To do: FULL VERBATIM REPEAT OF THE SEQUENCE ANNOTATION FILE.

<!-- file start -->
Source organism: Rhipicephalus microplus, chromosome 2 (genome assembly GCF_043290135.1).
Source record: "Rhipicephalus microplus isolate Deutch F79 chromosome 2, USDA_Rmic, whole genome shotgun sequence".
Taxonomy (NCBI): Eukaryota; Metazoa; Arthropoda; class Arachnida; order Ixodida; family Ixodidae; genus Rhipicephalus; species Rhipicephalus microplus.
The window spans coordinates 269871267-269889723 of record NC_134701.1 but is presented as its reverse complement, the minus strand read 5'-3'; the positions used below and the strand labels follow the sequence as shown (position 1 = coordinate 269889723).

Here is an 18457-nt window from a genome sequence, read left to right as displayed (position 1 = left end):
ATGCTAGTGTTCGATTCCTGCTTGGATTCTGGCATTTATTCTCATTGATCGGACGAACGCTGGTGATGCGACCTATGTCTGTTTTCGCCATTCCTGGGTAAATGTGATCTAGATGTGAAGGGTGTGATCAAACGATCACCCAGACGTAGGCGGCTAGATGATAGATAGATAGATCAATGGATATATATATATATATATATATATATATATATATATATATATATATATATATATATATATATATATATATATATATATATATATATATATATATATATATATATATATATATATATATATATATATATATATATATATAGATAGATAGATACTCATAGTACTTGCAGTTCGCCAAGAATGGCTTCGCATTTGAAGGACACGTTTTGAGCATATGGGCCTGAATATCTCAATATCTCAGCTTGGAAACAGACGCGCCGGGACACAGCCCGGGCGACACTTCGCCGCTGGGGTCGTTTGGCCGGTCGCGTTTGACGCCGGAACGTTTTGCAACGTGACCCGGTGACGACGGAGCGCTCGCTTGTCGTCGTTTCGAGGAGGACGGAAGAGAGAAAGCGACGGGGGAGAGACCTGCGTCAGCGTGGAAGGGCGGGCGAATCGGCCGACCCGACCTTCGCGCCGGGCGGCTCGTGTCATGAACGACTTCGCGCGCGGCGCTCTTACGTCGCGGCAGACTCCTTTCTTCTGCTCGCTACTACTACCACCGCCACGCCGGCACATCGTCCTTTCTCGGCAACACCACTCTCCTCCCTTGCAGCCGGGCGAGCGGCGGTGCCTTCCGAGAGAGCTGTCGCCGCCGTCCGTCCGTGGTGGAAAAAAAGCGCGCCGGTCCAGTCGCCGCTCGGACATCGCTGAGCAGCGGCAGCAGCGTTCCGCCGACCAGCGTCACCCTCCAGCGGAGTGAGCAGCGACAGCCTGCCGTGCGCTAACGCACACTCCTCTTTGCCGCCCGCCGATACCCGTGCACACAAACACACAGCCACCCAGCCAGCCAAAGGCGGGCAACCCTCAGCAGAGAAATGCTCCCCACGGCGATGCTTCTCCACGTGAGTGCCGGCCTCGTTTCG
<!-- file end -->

Source organism: Rhipicephalus microplus, chromosome 2 (genome assembly GCF_043290135.1).
Source record: "Rhipicephalus microplus isolate Deutch F79 chromosome 2, USDA_Rmic, whole genome shotgun sequence".
Taxonomy (NCBI): Eukaryota; Metazoa; Arthropoda; class Arachnida; order Ixodida; family Ixodidae; genus Rhipicephalus; species Rhipicephalus microplus.
The window spans coordinates 269871267-269889723 of record NC_134701.1 but is presented as its reverse complement, the minus strand read 5'-3'; the positions used below and the strand labels follow the sequence as shown (position 1 = coordinate 269889723).

Here is an 18457-nt window from a genome sequence, read left to right as displayed (position 1 = left end):
ATGCTAGTGTTCGATTCCTGCTTGGATTCTGGCATTTATTCTCATTGATCGGACGAACGCTGGTGATGCGACCTATGTCTGTTTTCGCCATTCCTGGGTAAATGTGATCTAGATGTGAAGGGTGTGATCAAACGATCACCCAGACGTAGGCGGCTAGATGATAGATAGATAGATCAATGGATATATATATATATATATATATATATATATATATATATATATATATATATATATATATATATATATATATATATATATATATATATATATATATATATATATATATATATATATATATATATATATATATATATATATAGATAGATAGATACTCATAGTACTTGCAGTTCGCCAAGAATGGCTTCGCATTTGAAGGACACGTTTTGAGCATATGGGCCTGAATATCTCAATATCTCAGCTTGGAAACAGACGCGCCGGGACACAGCCCGGGCGACACTTCGCCGCTGGGGTCGTTTGGCCGGTCGCGTTTGACGCCGGAACGTTTTGCAACGTGACCCGGTGACGACGGAGCGCTCGCTTGTCGTCGTTTCGAGGAGGACGGAAGAGAGAAAGCGACGGGGGAGAGACCTGCGTCAGCGTGGAAGGGCGGGCGAATCGGCCGACCCGACCTTCGCGCCGGGCGGCTCGTGTCATGAACGACTTCGCGCGCGGCGCTCTTACGTCGCGGCAGACTCCTTTCTTCTGCTCGCTACTACTACCACCGCCACGCCGGCACATCGTCCTTTCTCGGCAACACCACTCTCCTCCCTTGCAGCCGGGCGAGCGGCGGTGCCTTCCGAGAGAGCTGTCGCCGCCGTCCGTCCGTGGTGGAAAAAAAGCGCGCCGGTCCAGTCGCCGCTCGGACATCGCTGAGCAGCGGCAGCAGCGTTCCGCCGACCAGCGTCACCCTCCAGCGGAGTGAGCAGCGACAGCCTGCCGTGCGCTAACGCACACTCCTCTTTGCCGCCCGCCGATACCCGTGCACACAAACACACAGCCACCCAGCCAGCCAAAGGCGGGCAACCCTCAGCAGAGAAATGCTCCCCACGGCGATGCTTCTCCACGTGAGTGCCGGCCTCGTTTCG